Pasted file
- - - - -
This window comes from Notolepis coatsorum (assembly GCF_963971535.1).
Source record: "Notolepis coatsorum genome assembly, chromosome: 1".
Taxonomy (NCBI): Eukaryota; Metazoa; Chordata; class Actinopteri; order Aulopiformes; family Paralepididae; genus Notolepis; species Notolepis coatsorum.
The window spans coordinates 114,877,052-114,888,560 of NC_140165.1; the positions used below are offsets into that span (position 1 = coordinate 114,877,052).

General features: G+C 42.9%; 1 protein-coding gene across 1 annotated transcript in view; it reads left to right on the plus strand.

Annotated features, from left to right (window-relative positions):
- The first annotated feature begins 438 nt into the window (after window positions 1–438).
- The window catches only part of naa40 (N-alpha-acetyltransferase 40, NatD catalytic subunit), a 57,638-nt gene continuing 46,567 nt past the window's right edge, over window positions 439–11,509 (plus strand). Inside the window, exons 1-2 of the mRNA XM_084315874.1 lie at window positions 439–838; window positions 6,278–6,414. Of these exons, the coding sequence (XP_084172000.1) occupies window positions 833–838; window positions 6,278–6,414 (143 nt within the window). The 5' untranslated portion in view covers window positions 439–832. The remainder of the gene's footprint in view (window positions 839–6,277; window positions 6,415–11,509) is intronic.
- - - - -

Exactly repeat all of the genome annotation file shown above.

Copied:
This window comes from Notolepis coatsorum (assembly GCF_963971535.1).
Source record: "Notolepis coatsorum genome assembly, chromosome: 1".
Taxonomy (NCBI): Eukaryota; Metazoa; Chordata; class Actinopteri; order Aulopiformes; family Paralepididae; genus Notolepis; species Notolepis coatsorum.
The window spans coordinates 114,877,052-114,888,560 of NC_140165.1; the positions used below are offsets into that span (position 1 = coordinate 114,877,052).

General features: G+C 42.9%; 1 protein-coding gene across 1 annotated transcript in view; it reads left to right on the plus strand.

Annotated features, from left to right (window-relative positions):
- The first annotated feature begins 438 nt into the window (after window positions 1–438).
- The window catches only part of naa40 (N-alpha-acetyltransferase 40, NatD catalytic subunit), a 57,638-nt gene continuing 46,567 nt past the window's right edge, over window positions 439–11,509 (plus strand). Inside the window, exons 1-2 of the mRNA XM_084315874.1 lie at window positions 439–838; window positions 6,278–6,414. Of these exons, the coding sequence (XP_084172000.1) occupies window positions 833–838; window positions 6,278–6,414 (143 nt within the window). The 5' untranslated portion in view covers window positions 439–832. The remainder of the gene's footprint in view (window positions 839–6,277; window positions 6,415–11,509) is intronic.